Daily Week Senior Profile: Stephanie Hoechst

Stephanie Hoechst, former Executive Arts Editor at The Tufts Daily, is pictured. Courtesy Steph Hoechst

Editor’s note: The Daily’s editorial department acknowledges that this article is premised on a conflict of interest. This article is a special feature for Daily Week 2021 that does not represent the Daily’s standard journalistic practices.

When Senior Stephanie Hoechst talks about the Arts & Pop Culture section of the Daily, she makes the group sound like a close-knit group of friends, or as she affectionately describes it, “A little family … that rants about Gaga and trashes movies.” However, within this lively community, Hoechst and her colleagues have also done insightful work on a wide variety of topics in the local and international arts scenes. 

During her time in Arts, Hoechst has covered everything from on-campus theater productions to the most popular movies of the year. She has written an impressive 48 articles, edited countless more and spent a semester as Executive Arts Editor, during which she helped to grow the section.

As an English and film and media studies double major, Hoechst has always had an interest in writing, film and television, and she thought the Daily would be the perfect place to pursue these passions. After taking her first semester to settle into college life, Hoechst started writing for the News and Arts sections in the spring of 2018. However, she quickly gravitated toward Arts.  

“I love [the Arts] section to pieces … the people in it are so interesting and cool and articulate and smart,” Hoechst said.

During her brief time as a News writer, Hoechst realized how much she enjoyed conducting interviews. This interest would influence her writing throughout her time in Arts. In her first semester, Hoechst covered on-campus theater productions such as Tufts Opera Ensemble’s “Le Nozze Di Figaro” and Torn Ticket II’s “Assassins,” which involved interviewing the directors and actors of these productions.

“I feel like everyone in Arts wants to write reviews, so I was one of the rare folks who really enjoyed doing interviews,” Hoechst said. “Arts interviews [are] all so positive … [They’re] highlighting these really cool, artistic people and …they’re excited about their work and you’re excited about hearing [about] their work, so it’s a super positive experience.”

In the process writing one of her favorite articles, which covered representation in on-campus comedy groups, Hoechst interviewed the leadership of Comic Relief, Tufts first comedy group for people of color and TFL Comedy, a comedy group for gender minorities.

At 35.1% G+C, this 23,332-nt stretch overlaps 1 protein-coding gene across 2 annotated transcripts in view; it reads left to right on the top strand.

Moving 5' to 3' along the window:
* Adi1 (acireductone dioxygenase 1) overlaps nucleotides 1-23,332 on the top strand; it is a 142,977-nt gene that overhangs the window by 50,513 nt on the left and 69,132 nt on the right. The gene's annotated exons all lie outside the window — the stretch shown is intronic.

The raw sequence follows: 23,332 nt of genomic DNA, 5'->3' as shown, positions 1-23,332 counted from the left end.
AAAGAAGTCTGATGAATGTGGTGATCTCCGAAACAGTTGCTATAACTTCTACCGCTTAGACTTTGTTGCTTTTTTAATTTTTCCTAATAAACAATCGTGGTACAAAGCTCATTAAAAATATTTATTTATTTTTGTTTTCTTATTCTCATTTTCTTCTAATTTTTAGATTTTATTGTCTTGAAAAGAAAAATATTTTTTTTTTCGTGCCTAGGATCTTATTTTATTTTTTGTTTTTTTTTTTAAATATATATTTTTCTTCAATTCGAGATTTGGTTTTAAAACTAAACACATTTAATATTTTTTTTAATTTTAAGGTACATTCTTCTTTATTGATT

“I remember the interviews being really fun and interesting and empowering,” Hoechst said. “I felt really proud of being able to get that story out there and talk about the importance of having representation in comedy.”

Throughout her long career in the Arts section, Hoechst also ventured into writing reviews of popular films and television series. Her favorite review is her analysis of “Spider-Man: Into the Spider-Verse” (2018), which she deemed the “best movie of the last decade.”

In addition to her extensive achievements as a writer, Hoechst went on to become Executive Arts Editor in the fall of 2019. For Hoechst, the job was a difficult but rewarding one. “I remember definitely being really stressed. It’s not a job for the faint of heart.”

While dealing with the daily logistics of scheduling and editing was often difficult, Hoechst learned an important lesson from the experience: how to just roll with it. “There’s so little that you can anticipate and plan for because … daily journalism is messy and hard,” Hoechst said. “It’s so much easier to have the confidence that you know how to course correct and improvise … I find that skill a lot more reliable than planning stuff really intensely.”

Her role as an editor also made her feel like she was contributing to the Arts section in a different capacity. “[Being the Executive Editor] was a lot about learning the importance of sharing knowledge and being there to help folks who are just starting out,” Hoechst said.

In this role, Hoechst mentored new writers and a large group of editors, and enjoyed the responsibility of growing the section that had become “a little family” to her. “An exec is your professional role model sometimes, but also can be like your older sister.”

Through both the stressful and entertaining times, Hoechst found a strong sense of community at the Daily. Between the late nights spent in the Daily’s office in the Curtis Hall basement and the lively Arts section meetings, Hoechst formed close relationships with people who shared her passions.

“Arts meetings are so incredibly chaotic,” Hoechst said. “Especially when we were still meeting in person, it would be about fifteen minutes of actually scheduling content. Then the rest would just be, talking about movies we love or … hate or conspiracy theories.”

One such conspiracy theory was that the personalities of the Democratic Party’s 2020 presidential candidates could all be represented by a Phineas and Ferb character. After a weekly section meeting, Hoechst recalled staying late with a few friends to map out this idea. They concluded that Kamala Harris is both Perry the Platypus and Candace, and Joe Biden is, of course, Ferb.

This kind of delightful and seemingly absurd conversation is something that encapsulates Hoechst’s love for the section. If there’s one sentiment she hopes to leave with Arts after she graduates, it’s this: “Be weird … be weird and passionate about the weird things you like. That’s what makes it beautiful, and it’s also an opportunity to go out and experience more interesting things and become passionate about them.” 


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